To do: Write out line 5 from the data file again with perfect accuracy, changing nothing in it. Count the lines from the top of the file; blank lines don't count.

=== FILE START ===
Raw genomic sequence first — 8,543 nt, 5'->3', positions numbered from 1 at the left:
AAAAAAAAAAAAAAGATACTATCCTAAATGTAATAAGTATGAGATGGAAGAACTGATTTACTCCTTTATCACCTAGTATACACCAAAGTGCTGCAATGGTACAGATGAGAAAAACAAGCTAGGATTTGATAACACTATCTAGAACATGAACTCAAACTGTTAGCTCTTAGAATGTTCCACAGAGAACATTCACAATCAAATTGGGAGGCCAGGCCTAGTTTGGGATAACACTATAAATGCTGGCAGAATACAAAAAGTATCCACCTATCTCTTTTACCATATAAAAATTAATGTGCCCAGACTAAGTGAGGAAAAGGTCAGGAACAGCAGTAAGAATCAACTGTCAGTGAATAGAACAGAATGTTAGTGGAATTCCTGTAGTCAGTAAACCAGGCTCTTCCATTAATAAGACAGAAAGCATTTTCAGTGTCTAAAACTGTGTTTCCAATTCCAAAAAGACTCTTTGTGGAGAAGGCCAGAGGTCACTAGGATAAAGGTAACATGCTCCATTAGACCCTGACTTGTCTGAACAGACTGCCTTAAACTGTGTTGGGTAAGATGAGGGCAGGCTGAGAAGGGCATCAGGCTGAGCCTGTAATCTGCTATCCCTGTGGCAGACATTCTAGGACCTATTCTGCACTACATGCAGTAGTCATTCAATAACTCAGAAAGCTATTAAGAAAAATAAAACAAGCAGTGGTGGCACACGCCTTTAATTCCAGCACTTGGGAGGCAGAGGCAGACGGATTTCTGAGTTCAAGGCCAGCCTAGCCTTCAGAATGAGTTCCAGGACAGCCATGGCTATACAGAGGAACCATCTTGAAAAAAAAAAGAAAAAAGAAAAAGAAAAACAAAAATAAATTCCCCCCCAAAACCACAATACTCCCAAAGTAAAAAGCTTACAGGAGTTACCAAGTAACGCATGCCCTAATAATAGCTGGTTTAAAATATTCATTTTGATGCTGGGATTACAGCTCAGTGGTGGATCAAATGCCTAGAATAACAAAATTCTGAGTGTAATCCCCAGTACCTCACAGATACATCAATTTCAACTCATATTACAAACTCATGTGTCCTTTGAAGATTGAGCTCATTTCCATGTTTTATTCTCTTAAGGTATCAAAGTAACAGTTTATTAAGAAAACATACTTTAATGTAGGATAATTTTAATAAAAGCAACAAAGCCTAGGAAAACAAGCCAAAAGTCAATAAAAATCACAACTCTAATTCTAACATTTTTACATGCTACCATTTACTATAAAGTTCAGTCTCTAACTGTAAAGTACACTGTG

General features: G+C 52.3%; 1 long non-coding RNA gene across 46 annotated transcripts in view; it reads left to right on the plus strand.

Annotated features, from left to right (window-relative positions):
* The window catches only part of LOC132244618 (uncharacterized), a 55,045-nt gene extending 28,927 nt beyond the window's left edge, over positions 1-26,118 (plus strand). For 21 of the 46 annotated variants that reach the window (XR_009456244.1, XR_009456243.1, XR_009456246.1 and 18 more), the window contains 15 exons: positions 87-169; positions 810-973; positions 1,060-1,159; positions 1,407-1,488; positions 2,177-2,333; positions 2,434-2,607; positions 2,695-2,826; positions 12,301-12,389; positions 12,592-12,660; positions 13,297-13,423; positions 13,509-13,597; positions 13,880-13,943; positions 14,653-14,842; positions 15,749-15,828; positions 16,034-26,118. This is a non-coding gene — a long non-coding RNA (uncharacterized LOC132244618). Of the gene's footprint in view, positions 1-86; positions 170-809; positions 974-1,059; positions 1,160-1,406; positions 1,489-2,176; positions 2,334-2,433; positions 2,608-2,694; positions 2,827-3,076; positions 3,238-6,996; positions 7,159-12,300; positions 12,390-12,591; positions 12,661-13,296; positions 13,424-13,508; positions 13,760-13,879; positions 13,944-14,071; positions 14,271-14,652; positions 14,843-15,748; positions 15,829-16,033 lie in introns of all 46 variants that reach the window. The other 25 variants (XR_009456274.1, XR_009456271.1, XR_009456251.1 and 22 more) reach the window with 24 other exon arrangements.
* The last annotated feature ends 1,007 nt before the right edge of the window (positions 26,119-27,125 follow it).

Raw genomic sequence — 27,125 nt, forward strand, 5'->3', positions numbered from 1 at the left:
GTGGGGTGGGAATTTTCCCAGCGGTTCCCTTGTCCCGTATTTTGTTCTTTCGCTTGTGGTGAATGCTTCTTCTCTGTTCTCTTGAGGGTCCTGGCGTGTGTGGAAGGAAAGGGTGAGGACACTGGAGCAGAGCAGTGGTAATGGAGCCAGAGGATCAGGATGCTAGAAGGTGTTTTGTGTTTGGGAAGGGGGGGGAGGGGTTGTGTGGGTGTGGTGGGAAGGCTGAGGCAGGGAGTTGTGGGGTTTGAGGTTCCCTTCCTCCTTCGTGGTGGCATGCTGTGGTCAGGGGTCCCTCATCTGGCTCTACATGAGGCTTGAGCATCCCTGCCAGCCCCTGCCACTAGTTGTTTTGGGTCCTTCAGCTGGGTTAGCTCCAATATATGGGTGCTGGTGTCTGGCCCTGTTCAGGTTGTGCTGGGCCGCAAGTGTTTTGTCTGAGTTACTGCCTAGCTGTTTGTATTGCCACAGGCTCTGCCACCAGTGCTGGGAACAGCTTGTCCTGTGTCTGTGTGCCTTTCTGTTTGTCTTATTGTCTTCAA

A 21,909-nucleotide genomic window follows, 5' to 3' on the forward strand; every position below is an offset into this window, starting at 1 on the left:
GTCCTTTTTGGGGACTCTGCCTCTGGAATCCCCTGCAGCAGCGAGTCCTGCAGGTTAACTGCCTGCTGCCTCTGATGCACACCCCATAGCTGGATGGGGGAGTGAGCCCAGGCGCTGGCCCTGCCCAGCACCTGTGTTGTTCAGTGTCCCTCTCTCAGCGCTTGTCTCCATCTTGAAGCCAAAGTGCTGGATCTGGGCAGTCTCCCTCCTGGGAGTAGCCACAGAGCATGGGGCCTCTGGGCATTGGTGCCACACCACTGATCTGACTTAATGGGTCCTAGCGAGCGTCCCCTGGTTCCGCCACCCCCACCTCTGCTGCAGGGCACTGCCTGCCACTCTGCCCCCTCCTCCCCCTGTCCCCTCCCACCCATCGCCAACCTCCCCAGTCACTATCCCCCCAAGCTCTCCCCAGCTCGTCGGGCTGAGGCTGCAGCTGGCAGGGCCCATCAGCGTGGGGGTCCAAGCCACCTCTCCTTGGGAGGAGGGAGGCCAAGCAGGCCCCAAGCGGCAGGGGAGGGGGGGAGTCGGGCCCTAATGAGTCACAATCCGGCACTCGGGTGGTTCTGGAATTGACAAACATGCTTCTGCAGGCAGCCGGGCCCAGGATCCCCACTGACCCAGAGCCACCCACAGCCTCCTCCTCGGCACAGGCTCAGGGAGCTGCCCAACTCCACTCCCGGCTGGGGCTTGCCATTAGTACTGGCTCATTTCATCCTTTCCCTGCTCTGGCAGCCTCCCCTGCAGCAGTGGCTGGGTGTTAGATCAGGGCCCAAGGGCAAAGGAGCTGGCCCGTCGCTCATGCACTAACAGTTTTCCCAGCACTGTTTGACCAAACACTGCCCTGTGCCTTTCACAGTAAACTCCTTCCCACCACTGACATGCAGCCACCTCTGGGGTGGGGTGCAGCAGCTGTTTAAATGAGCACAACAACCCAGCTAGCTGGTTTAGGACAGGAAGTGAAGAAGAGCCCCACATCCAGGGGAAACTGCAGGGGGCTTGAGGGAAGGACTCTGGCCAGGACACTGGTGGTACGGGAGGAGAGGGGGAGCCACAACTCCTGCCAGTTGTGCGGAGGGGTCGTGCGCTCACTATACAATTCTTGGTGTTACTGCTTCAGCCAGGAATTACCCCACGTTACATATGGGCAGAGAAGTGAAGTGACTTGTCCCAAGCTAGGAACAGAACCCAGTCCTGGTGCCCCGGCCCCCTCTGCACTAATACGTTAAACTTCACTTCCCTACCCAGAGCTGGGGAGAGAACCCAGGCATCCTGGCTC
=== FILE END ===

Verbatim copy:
* The window catches only part of LOC132244618 (uncharacterized), a 55,045-nt gene extending 28,927 nt beyond the window's left edge, over positions 1-26,118 (plus strand). For 21 of the 46 annotated variants that reach the window (XR_009456244.1, XR_009456243.1, XR_009456246.1 and 18 more), the window contains 15 exons: positions 87-169; positions 810-973; positions 1,060-1,159; positions 1,407-1,488; positions 2,177-2,333; positions 2,434-2,607; positions 2,695-2,826; positions 12,301-12,389; positions 12,592-12,660; positions 13,297-13,423; positions 13,509-13,597; positions 13,880-13,943; positions 14,653-14,842; positions 15,749-15,828; positions 16,034-26,118. This is a non-coding gene — a long non-coding RNA (uncharacterized LOC132244618). Of the gene's footprint in view, positions 1-86; positions 170-809; positions 974-1,059; positions 1,160-1,406; positions 1,489-2,176; positions 2,334-2,433; positions 2,608-2,694; positions 2,827-3,076; positions 3,238-6,996; positions 7,159-12,300; positions 12,390-12,591; positions 12,661-13,296; positions 13,424-13,508; positions 13,760-13,879; positions 13,944-14,071; positions 14,271-14,652; positions 14,843-15,748; positions 15,829-16,033 lie in introns of all 46 variants that reach the window. The other 25 variants (XR_009456274.1, XR_009456271.1, XR_009456251.1 and 22 more) reach the window with 24 other exon arrangements.